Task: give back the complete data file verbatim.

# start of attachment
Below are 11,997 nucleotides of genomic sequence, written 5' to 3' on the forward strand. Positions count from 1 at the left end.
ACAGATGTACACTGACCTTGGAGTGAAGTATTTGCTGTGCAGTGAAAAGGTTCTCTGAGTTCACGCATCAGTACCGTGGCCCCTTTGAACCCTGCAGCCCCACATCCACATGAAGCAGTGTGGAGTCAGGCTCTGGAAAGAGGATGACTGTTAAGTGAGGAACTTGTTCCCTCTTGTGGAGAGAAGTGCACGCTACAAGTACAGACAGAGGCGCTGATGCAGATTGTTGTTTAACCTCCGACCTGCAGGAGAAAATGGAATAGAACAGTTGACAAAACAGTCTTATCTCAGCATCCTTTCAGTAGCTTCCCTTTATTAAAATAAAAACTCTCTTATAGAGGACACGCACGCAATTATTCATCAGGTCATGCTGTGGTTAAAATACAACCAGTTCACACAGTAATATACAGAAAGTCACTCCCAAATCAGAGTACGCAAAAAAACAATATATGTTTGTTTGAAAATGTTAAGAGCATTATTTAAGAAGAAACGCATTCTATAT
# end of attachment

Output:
Below are 11,997 nucleotides of genomic sequence, written 5' to 3' on the forward strand. Positions count from 1 at the left end.
ACAGATGTACACTGACCTTGGAGTGAAGTATTTGCTGTGCAGTGAAAAGGTTCTCTGAGTTCACGCATCAGTACCGTGGCCCCTTTGAACCCTGCAGCCCCACATCCACATGAAGCAGTGTGGAGTCAGGCTCTGGAAAGAGGATGACTGTTAAGTGAGGAACTTGTTCCCTCTTGTGGAGAGAAGTGCACGCTACAAGTACAGACAGAGGCGCTGATGCAGATTGTTGTTTAACCTCCGACCTGCAGGAGAAAATGGAATAGAACAGTTGACAAAACAGTCTTATCTCAGCATCCTTTCAGTAGCTTCCCTTTATTAAAATAAAAACTCTCTTATAGAGGACACGCACGCAATTATTCATCAGGTCATGCTGTGGTTAAAATACAACCAGTTCACACAGTAATATACAGAAAGTCACTCCCAAATCAGAGTACGCAAAAAAACAATATATGTTTGTTTGAAAATGTTAAGAGCATTATTTAAGAAGAAACGCATTCTATAT